by Valentin Schipfer
The old parts of European cities are beautiful examples for what develops when coincidence acts as the main city-planner. While in most of these cities master-planning has replaced this uncoordinated interaction, coincidence is still active in cities in emerging and developing countries: resulting in whole informal settlements. But have you ever realized that, no matter in which European or other city you go, corners exist where this uncoordinated interaction is still alive? Surfaces where coincidence and chaos are still the main planners? Spots where traces of urban, instant history are left?
In our project Ragtag – Contemporary Witness, we document exactly these forgotten or contested corners. Every city has its own personality, its own approach and its own life story. In short, every city has its own habitus. In our project Ragtag – Contemporary Witness, we focus on public billboards in a city-specific way through photography. They serve as a first means to gain insight into habitus as well as into instant history of cities.
Bewyl, the collaboration between me and Moran Gadner, focuses in this project on surfaces which are actively re-pasted over and over again and on those which are slowly and silently decaying. Both are unified by numerous stakeholders which have been involved during their lifespan. It seems as if an invisible hand of the city enthusiastically seeks to not let any square centimeter equal each other – similar to the uncoordinated interaction between citizens of my above examples but on a different scale. With Ragtag – Contemporary Witness we portray these short-lived works of art created by the cities and its citizens themselves. As a Ragtag they become contemporary documents.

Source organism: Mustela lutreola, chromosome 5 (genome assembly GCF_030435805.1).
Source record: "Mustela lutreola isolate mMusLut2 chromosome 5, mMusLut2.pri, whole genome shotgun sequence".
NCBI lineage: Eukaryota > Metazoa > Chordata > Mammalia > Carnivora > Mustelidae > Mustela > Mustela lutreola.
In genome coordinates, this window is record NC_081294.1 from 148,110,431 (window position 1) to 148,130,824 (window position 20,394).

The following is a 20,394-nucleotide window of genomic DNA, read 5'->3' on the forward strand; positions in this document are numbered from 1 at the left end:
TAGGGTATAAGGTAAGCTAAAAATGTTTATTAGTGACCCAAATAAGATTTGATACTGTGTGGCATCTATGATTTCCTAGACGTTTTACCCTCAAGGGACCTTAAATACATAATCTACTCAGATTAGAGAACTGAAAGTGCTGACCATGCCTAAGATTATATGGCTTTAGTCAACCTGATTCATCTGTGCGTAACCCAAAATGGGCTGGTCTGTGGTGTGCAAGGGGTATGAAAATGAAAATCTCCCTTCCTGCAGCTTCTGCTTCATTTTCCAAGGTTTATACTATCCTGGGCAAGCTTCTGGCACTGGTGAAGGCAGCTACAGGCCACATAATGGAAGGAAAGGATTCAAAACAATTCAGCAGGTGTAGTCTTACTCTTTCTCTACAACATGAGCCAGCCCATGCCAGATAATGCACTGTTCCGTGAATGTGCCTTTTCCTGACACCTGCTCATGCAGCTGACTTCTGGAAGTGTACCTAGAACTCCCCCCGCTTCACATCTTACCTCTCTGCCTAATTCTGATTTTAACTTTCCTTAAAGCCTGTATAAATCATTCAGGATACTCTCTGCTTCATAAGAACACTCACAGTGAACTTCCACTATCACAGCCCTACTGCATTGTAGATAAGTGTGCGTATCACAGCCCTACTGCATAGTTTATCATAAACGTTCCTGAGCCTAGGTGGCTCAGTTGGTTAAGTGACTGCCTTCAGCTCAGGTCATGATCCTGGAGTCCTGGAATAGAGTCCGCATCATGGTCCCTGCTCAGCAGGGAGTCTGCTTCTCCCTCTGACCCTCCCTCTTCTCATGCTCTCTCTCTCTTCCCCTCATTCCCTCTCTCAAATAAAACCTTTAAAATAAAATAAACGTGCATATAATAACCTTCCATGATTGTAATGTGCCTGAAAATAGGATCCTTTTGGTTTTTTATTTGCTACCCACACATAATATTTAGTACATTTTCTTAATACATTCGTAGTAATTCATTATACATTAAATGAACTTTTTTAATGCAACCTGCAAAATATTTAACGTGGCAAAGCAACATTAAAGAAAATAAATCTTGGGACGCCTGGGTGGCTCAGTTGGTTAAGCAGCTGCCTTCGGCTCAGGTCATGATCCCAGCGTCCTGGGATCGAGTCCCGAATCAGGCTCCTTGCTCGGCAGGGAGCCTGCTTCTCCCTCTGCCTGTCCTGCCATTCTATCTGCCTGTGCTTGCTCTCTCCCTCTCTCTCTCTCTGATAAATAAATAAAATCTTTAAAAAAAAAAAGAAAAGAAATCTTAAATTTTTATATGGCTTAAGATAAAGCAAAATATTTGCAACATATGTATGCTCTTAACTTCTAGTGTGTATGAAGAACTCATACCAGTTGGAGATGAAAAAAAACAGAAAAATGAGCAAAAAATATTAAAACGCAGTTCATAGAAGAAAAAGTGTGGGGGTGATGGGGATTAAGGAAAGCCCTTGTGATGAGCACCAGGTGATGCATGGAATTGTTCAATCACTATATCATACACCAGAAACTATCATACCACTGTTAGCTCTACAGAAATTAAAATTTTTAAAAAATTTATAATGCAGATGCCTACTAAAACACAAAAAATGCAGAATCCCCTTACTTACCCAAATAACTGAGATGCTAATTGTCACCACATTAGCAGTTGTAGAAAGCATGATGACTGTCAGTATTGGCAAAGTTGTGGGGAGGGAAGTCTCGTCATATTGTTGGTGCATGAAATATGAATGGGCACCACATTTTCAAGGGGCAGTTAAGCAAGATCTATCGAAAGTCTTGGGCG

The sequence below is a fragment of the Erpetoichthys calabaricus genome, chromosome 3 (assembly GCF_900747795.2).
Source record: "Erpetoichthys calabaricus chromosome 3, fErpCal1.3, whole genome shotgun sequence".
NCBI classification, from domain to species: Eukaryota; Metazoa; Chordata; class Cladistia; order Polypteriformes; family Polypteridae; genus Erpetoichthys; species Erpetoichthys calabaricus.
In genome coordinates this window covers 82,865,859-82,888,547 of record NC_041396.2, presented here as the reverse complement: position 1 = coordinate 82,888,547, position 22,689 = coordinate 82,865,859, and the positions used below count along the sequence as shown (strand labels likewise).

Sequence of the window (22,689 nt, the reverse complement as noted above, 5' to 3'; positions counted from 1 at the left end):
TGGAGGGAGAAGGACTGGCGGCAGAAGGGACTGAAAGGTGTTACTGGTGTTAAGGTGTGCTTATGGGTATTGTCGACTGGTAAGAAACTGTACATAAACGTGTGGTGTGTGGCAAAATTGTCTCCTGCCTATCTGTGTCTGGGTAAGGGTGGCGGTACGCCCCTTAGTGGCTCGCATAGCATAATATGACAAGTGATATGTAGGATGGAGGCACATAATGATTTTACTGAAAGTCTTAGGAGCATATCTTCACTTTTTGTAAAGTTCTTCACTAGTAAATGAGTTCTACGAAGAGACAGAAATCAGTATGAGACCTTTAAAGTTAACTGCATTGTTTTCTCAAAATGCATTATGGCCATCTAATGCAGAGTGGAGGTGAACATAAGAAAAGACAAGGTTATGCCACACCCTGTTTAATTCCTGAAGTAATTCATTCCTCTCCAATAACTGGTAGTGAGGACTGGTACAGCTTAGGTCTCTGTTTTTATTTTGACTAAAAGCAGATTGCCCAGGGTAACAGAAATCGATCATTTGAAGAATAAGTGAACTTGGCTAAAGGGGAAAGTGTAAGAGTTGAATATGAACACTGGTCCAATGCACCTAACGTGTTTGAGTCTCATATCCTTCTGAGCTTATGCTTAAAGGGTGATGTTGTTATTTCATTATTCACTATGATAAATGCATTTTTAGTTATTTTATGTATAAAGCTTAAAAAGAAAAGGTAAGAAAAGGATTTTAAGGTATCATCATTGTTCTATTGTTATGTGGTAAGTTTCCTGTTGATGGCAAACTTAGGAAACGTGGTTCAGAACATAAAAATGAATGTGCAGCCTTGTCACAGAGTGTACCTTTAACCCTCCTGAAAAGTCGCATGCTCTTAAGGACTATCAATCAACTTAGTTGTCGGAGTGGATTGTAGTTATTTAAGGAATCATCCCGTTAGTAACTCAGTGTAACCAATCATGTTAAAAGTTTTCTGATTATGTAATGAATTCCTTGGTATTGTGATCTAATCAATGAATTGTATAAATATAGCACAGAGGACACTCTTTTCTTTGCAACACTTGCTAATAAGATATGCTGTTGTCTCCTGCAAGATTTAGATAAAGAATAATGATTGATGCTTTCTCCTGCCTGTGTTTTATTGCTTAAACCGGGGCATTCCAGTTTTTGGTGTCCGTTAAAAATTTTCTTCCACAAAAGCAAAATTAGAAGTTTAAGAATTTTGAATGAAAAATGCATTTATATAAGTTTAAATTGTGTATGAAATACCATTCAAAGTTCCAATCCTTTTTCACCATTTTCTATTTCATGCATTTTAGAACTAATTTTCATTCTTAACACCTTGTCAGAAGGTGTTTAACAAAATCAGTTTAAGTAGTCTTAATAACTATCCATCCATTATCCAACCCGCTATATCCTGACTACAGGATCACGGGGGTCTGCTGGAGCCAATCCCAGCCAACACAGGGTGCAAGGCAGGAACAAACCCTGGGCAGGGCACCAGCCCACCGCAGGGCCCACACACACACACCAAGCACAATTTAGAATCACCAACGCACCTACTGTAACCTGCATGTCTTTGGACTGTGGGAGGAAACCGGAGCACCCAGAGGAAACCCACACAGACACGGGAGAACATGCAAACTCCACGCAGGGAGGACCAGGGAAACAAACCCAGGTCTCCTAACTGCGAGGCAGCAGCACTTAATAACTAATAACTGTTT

The title originates from the English word “ragtag”, defined as follows: “Untidy, disorganized, or incongruously varied in character.” Bewyl does not only use this term for the messages which apparently are randomly pasted together. We also use it for the various, single factors influencing these surfaces during their whole lifespan (e.g. designers, ad agencies, billboard-boys, waste collectors, passersby). The title Ragtag is also meant to refer to the different graphic and physical layers which are excavated like growth rings by the cities and the weather.
Behind this seemingly unsystematic, uncoordinated and versatile interaction hides the invisible hand of the city. In each city, from the promiscuous Berlin via the post-imperial Vienna with its own billboard regulation to the slumbering Tropea, it leaves completely different but specific traces and messages. As different and distinctive as the habitus of each city itself. This invisible hand of the city creates ephemeral, visual moments – moments which Bewyl pours into new forms and preserves in Ragtag – Contemporary Witness. Thanks to all the cities we have already documented and to those which will follow!